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Archive for December, 2012

Recap: The Year in Reading

Well, I just squeaked in under the wire on my goal of reading 50 books for fun this year. So, as I get ready for the new reading challenge, I would like to revisit some of the books that saw me through 2012.

First book: The Tiny Book of Tiny Stories, Volume 1 – edited by Joseph-Gordon Levitt

Last book: Hawthorn and Child – Keith Ridgway

Best read: Angelmaker – Nick Harkaway

Best book(s): Varamo – Cesar Aíra, The Ocean Sea – Alessandro Baricco

Best novella: Train Dreams – Denis Johnson

Best short story collection: The Man Who Walked Through Walls – Marcel Aymé

Best young adult book: The Seer of Shadows – Avi

Book(s) I haven’t finished (because if I really love a book, I don’t want it to end, and I foolishly slow down or stop reading to accomplish the not-ending) that would definitely make my “best of” list: Dublinesque – Enrique Vila-Matas, The Other City – Michal Ajvaz

Worst book: Swimming Home – Deborah Levy

I’m starting 2013 with a couple of goals in mind. I will try to read 52 books next year, in spite of the fact that I will be working 3 jobs for at least the first 6 months. I am also hoping to post on this blog on a more regular schedule. Wish me luck. I look forward to sharing my reads with everyone, and wish you all a joyous and book-filled new year!

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Here, finally, is the second installation of the books I had the most fun reading this year. These books were a blast. You should read them.

George and Weedon Grossmith – The Diary of a Nobody (Oxford): A friend gave this to me the last time I was in Scotland. I was so enchanted by its quiet charm and gentle social satire that I read it in a single sitting. The suburban Englishman’s diary entries of daily routines in Victorian England are full of slapstick and social faux-pas. I thought it was absolutely hysterical.

Kevin Barry – The City of Bohane (Jonathan Cape): Great read. The west Irish accent really comes through here in the speech patterns. There are wonderful turns of phrase, and a Burgess-like linguistic invention. I love Barry’s language, and the non-tech vision of the future gives the story an oddly workable hybrid of old west/1920s mobster feeling. The characterization could use some work, and the plot seems to lose steam, but all in all it was a very refreshing read. This is a must-read just for the incredible inventiveness of the language.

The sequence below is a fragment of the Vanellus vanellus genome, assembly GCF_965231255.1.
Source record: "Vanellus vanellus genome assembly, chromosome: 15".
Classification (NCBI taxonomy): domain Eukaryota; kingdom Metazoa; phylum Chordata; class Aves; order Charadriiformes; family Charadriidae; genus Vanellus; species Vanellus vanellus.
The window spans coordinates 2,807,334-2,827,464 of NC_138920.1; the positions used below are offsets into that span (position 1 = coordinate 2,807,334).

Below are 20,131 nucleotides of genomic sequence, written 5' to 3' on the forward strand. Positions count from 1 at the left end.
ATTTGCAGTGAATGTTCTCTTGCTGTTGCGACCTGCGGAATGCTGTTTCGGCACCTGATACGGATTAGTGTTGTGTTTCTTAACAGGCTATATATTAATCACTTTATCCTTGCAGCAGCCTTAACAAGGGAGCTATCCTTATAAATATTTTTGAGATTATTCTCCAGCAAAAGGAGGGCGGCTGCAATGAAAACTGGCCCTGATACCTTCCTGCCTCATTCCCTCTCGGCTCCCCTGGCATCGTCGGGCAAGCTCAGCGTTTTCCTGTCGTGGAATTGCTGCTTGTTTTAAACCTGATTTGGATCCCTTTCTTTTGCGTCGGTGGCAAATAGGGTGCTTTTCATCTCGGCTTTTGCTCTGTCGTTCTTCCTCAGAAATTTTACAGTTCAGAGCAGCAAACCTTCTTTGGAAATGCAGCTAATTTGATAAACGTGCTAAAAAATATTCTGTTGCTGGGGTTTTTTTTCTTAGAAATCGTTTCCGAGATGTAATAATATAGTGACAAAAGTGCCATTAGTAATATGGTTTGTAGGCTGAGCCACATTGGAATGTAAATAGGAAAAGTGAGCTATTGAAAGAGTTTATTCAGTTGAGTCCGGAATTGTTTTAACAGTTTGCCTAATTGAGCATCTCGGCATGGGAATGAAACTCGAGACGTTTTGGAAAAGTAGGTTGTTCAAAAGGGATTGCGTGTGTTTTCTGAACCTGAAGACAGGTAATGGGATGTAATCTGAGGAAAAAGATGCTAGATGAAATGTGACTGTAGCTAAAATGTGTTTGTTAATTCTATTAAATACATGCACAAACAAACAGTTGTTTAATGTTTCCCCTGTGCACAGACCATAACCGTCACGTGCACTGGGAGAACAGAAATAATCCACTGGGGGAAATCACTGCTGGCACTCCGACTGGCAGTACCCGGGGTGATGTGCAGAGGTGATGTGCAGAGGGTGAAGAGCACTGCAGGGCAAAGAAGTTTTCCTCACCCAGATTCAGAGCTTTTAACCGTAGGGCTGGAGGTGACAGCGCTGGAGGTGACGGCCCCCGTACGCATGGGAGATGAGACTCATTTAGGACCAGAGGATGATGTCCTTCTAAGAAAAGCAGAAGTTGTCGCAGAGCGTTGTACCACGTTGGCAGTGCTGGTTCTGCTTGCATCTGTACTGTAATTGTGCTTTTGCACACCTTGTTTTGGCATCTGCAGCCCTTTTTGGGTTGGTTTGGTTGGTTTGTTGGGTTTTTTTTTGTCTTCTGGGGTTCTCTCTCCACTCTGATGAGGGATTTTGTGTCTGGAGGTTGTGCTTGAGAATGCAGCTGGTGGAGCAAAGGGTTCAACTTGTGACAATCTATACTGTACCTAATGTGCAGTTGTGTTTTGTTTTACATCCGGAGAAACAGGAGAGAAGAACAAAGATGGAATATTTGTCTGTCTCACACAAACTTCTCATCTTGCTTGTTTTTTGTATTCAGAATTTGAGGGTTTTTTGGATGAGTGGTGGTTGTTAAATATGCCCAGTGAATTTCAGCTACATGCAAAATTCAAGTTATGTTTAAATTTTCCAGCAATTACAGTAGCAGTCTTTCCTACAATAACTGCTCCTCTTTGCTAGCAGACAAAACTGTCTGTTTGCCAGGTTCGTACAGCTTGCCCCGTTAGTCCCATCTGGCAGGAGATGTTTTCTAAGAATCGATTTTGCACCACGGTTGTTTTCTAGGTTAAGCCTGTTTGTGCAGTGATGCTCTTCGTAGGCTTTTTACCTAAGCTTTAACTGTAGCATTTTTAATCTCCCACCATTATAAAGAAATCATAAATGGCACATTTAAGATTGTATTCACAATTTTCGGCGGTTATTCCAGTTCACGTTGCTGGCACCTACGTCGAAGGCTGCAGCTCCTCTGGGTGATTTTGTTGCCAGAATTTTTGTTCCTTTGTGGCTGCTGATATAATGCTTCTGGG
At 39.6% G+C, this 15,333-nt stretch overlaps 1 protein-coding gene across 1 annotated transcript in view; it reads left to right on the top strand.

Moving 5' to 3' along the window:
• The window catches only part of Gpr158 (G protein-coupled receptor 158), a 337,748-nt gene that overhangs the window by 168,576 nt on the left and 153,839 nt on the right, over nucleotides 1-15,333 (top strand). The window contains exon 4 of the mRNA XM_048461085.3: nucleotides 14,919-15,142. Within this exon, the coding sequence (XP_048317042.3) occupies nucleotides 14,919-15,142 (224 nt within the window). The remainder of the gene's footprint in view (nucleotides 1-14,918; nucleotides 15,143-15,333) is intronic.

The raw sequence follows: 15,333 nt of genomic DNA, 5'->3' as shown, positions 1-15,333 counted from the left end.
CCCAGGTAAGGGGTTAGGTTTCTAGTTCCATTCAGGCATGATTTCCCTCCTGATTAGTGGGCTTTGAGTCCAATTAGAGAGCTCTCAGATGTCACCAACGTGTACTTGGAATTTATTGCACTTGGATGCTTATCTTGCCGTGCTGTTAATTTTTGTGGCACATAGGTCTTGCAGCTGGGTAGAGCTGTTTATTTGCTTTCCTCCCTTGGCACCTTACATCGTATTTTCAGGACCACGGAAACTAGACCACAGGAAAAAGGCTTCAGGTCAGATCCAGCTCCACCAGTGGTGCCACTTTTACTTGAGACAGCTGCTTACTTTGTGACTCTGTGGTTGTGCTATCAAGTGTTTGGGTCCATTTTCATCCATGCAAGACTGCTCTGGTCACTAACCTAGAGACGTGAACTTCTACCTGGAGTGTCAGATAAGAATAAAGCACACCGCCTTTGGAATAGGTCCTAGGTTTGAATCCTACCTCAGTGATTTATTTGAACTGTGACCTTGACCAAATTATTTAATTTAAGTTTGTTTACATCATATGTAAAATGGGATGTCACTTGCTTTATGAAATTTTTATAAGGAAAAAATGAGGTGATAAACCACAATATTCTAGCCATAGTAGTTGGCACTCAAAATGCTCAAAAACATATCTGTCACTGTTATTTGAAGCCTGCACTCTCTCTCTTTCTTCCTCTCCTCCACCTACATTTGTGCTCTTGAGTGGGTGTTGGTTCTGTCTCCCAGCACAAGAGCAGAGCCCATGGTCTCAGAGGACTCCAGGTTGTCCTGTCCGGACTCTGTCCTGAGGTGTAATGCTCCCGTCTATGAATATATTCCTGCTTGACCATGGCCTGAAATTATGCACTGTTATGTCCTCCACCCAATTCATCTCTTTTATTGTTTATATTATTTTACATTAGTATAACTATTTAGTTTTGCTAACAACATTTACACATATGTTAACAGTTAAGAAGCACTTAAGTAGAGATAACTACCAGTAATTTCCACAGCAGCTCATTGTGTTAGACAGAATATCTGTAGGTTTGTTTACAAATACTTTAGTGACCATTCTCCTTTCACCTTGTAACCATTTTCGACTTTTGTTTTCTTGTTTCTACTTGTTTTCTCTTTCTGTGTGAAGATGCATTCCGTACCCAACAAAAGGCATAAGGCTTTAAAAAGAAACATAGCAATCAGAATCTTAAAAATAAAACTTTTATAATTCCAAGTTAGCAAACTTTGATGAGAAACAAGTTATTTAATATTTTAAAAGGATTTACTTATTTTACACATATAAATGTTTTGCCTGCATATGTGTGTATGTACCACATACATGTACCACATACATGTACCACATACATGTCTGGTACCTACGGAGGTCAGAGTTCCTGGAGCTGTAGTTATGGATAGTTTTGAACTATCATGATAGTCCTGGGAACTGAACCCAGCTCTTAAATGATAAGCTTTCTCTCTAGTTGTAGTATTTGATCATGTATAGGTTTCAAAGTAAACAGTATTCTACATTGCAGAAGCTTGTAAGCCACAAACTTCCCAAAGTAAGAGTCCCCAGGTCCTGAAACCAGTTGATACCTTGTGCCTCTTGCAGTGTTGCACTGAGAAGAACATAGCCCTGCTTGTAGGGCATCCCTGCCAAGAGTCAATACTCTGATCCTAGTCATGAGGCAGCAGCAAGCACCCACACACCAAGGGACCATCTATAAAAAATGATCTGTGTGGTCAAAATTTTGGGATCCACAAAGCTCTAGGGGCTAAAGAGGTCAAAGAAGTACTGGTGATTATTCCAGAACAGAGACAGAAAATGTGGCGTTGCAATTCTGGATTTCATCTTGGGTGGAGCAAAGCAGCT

Tiffany Murray – Diamond Star Halo (Portobello): Tiffany Murray has an excellent ear for storytelling language. Here, she tells the story of the Llewellyn family who run a recording studio in rural Wales. The story follows the family from the 1970’s through to the 1990s. I especially enjoyed the character of Nana, and the back-story of Halo’s parents, which contains wonderful imagery and is emotionally pitch-perfect. There is a pseudo-taboo broken in the latter part of the novel that I wasn’t terribly smitten with, but it is a small flaw easily over-looked in light of the sheer joy to be found in the language, and the overwhelming charm of so many of the characters. Also, two of the best literary grandmothers EVER live within the pages of this book.

Robin Sloan – Mr. Penumbra’s 24-Hour Bookstore (Farrar, Strauss, and Giroux): Sloan’s fast-paced romp through bookshops, secret societies, and the world of high-tech gadgetry is an ode to friendship and a recognition that perhaps the tech world and the book world aren’t really as distant from one another in their principles as we have been made to believe. This one’s a bit slick, and not as “bookish” as I might have liked, but it made me think about my own book vs. tech assumptions a little more carefully. It’s a light, quick read, and very timely.

Patrick DeWitt – The Sisters Brothers (Ecco): Okay, this is a bit of a cheat because I technically read it last year, but it’s now available in paperback and was so entertaining that it deserves a spot on this list. If you haven’t read Patrick DeWitt’s dark and hilarious tale of two assassin brothers, Charlie and Eli Sisters, you have been missing out. It’s full of murder, gold, sibling rivalry, and a desperate need just to be loved. Fantastic!

 

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